This site is dedicated to our dear son Lile
May we all live a little better through his loving memory.
His passion for life will always be with us, we will forever miss him.
(Pictured from left: Lile, Mark, Fenn, Marisa)
Click to view photos of Lile
Lile Mecom Mullins
March 17, 2005 – March 11, 2012
 
 
I’m at that age now, where death is a part of life. When we’re younger, it may or may not be present on a regular basis, but as we age, it becomes part of the landscape. At 60, often times our parents have passed on, and perhaps several of our childhood friends and high school classmates have died as well. The salad days of our youth, when we were green in our understanding of the world, are there no more. The realization that we all are on a shortening journey to the great unknown confronts us in the mirror. When we hear the news of someone’s passing, we are less shocked than we were earlier in our lives because we are familiar with the passing of time and its’ inevitable earthly finality. But still…
Yesterday afternoon, I received a message from a dear friend of mine, Mark Mullins, who lives in Colorado Springs. He and I share a love of all things ancient, and we converse regularly on various aspects of our mutual hobby. Just last month he sent me a picture of his 6-year old son finding his first perfect arrowhead. That he found this on their family ranch was extra special. It was a proud moment for them both, and I could see a transcendent joy in their faces. Artifact hunting for this father and son was the stage upon which they nurtured their love of the wild places, the building of strong family ties through a shared experience, and the esoteric connectedness that is often experienced when finding stone reminders of this land’s prehistory.
His note said simply, “I wanted to let you know that today while our oldest son was surface hunting arrowheads at our ranch in southeastern Colorado, he slipped and hit his head on the rocks. Sadly, he did not make it through the accident. He loved surface hunting and had hunted this site many times before; it was his favorite. He was six years old and loved stone tools and history. Both his pockets were full of flakes and broken points when he died. He was doing exactly what we loved to do the most”.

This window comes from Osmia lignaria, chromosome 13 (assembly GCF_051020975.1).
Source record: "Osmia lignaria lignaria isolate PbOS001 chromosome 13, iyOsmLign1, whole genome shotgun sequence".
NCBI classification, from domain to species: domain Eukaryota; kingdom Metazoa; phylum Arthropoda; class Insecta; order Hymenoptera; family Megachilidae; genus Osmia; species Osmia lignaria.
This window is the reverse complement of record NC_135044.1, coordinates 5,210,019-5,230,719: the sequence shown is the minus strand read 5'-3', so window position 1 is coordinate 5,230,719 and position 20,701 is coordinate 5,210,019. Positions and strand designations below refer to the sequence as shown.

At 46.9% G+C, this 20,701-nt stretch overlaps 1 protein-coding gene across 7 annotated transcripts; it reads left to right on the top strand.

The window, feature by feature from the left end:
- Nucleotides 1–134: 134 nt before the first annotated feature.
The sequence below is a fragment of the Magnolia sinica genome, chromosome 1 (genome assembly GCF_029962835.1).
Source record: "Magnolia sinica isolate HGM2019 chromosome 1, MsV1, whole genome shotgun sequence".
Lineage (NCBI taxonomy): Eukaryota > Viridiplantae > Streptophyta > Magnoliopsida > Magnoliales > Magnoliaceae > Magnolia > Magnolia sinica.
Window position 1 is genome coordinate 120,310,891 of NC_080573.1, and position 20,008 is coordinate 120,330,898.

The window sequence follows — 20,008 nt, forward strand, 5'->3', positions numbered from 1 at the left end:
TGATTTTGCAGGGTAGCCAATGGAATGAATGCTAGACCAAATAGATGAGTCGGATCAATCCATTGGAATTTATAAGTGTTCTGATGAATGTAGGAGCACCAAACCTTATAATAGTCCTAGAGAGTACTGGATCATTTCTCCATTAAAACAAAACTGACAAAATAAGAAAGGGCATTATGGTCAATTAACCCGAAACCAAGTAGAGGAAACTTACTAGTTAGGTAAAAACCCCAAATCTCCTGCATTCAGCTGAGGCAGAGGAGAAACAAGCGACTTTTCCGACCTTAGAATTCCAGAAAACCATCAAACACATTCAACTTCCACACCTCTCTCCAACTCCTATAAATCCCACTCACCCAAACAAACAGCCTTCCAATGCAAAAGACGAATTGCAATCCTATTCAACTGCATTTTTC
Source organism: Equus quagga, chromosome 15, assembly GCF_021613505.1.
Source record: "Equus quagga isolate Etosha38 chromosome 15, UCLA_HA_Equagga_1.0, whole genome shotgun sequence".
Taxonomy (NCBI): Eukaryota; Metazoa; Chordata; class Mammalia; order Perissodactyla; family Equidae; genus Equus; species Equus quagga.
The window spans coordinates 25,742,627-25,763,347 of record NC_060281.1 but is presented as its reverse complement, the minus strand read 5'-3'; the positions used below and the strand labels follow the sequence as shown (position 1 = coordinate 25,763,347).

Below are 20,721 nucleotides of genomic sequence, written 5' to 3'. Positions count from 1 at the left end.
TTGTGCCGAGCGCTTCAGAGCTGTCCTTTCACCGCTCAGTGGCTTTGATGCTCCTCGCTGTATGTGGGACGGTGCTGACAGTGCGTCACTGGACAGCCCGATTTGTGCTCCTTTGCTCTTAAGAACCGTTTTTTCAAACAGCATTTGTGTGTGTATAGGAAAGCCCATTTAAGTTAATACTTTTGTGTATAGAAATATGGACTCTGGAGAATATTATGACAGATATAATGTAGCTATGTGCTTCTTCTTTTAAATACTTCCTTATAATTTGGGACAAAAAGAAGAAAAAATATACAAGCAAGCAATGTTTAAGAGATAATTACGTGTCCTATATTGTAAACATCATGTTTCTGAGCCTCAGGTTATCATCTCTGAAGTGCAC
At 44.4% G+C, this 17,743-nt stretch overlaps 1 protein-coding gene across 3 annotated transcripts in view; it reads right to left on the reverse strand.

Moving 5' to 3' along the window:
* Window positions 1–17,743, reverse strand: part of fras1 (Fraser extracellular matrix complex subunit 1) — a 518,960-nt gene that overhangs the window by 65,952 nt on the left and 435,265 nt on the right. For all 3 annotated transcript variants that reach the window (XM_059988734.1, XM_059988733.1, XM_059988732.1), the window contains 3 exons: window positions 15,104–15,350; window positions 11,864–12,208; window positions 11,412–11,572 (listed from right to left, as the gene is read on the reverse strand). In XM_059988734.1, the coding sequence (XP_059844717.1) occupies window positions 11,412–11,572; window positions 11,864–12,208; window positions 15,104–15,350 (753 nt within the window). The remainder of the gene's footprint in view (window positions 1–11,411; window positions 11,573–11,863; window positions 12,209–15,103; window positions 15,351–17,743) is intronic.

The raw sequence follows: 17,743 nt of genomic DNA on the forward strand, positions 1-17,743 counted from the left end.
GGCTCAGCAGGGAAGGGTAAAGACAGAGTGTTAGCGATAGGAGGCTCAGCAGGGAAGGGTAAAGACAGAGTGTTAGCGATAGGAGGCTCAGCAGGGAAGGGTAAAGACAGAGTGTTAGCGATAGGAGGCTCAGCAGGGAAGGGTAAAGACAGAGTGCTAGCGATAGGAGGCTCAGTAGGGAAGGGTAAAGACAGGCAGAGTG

Although aging gives us a bit of an insight into the cycle of life, there is nothing
that can prepare us for the tragic loss of a young child. I sat stunned as I read his note, tears flowing down my cheeks. How could this happen? Why can things
like this occur to good families who are teaching their children all the right
values, spending time with them, loving them? The answers remain as elusive
as the wind.
Think about this for a moment. A husband who loses a wife is called a widower. A wife who loses a husband is called a widow. Children who lose their parents are called orphans, but there is no term for a parent who loses a child; that’s how horrible it is.
When my children were very young, their mother died. A well-intentioned, but somewhat misguided member of the church we attended tried to comfort them by assuring them that “God needed their mommy in heaven.” My children then had to deal with the notion of a capricious and somewhat jealous God who would rob children of maternal love to suit his own purposes. God didn’t “take” my children’s mother, any more than he caused this 6-year boy to slip and fall. The truth is that we just don’t know why bad things happen. There simply aren’t explanations for the fragility of life.
Children are considered to be gifts, and the child that dies is a gift that parents have been forced to give up. Grieving parents seek to find ways to continue loving, honoring and valuing their child’s life, no matter how short. The grief they experience is overwhelmingly powerful and never fully goes away.
I received another note from my friend early this morning saying that he had placed his son’s favorite book on the child’s pillow, so that the bed wouldn’t seem so empty. His favorite book just happened to be my most recent artifact book which included a picture and brief story about his Dad. Once again a plethora of unanswered questions settled upon my mind like a shroud.
Searching for answers, I came upon this letter from one grieving parent to another. It expresses the profound sorrow of loss, but offers hope as well. “You will always grieve to some extent for your lost child. You will always remember your child and wish beyond wishes that you could smell her smell or hold his weight in your arms. But as time goes on, this wishing will no longer deplete you of the will to live your own life.”
Death is a part of life; of that there is no doubt. We cannot undo it, nor change the whims of nature. We can, however, choose to appreciate those in our lives on a daily basis. We can show our love by being kind, patient, forgiving and always be willing to start fresh each day with a clear slate. In the end our only regrets
will be of the times that we forgot these simple truths.
 
By Tom Westfall and Mark Mullins